Palo Alto approves tax ballot measure

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June 25, 2009

PALO ALTO, California: On June 22nd, 2009, the city council of Palo Alto voted 6-2 to put on the November ballot a business license tax that would raise an estimated $3 million a year. If passed to be voted on in November, firms would pay a minimum of 75% per year, plus an extra $35 to $75 per year for each new additional employee. Additionally, certain businesses would be exempt: residential landlords renting fewer than three units, and non-profit organizations with fewer than 100 employees.[1]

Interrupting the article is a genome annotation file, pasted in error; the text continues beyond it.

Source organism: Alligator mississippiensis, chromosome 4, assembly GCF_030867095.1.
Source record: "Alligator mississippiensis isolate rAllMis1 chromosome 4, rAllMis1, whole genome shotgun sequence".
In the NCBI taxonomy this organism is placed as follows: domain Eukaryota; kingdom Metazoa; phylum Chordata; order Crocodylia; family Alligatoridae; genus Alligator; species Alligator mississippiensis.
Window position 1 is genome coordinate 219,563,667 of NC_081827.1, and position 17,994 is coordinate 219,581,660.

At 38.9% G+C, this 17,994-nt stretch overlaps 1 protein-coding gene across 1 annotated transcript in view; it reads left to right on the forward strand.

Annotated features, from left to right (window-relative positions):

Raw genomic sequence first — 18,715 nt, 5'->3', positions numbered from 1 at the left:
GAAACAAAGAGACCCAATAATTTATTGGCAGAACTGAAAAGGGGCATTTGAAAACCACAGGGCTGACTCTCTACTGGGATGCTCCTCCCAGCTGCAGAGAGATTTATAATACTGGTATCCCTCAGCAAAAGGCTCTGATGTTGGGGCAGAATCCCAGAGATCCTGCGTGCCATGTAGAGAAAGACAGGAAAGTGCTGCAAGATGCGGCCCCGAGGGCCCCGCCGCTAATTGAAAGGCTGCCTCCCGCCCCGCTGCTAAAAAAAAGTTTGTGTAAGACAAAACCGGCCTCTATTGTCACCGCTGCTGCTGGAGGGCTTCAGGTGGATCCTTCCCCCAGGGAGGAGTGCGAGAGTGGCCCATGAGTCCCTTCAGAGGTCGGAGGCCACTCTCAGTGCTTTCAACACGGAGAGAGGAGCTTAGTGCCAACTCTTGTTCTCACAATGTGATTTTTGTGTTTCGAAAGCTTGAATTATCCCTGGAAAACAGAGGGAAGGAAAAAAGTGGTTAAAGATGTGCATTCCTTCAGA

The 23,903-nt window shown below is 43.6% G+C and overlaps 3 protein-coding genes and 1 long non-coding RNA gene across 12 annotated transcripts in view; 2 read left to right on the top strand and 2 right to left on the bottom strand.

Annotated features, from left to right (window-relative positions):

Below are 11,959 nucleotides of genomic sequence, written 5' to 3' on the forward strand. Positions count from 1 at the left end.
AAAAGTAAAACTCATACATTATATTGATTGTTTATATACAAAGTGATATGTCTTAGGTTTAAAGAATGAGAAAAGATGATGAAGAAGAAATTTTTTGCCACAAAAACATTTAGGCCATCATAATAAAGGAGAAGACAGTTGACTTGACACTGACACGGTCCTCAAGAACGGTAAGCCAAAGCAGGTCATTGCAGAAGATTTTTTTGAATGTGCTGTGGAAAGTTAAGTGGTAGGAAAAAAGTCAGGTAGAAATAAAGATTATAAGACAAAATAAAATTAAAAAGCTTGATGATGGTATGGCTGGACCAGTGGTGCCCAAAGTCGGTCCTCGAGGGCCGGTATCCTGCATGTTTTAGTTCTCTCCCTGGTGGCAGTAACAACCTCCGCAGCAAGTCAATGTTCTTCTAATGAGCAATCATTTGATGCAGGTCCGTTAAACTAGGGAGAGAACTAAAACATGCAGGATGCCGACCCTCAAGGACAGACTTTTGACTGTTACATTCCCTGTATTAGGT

The controversy and delays surrounding the passage of the measure was largely due to disagreements concerning the information used to determine the actual tax increase. The eventual decision ruled to calculate the tax rates based on a firm's number of employees, a suggestion made by working groups who met with city officials in May. City staff had pushed for a revenue-based tax because, they argued, such a way would be more fair to small businesses that have thin profit margins. Business owners and workers, however, made it clear that they didn't want the city poring through their balance sheets. A begrudging compromise was reached, though; Paul Sandas, president of the Palo Alto Chamber of Commerce, said "the employee model was the lesser of two evils." Council member John Barton and Jack Morton both admittedly backed the employee-based tax to avoid a deadlock.[2]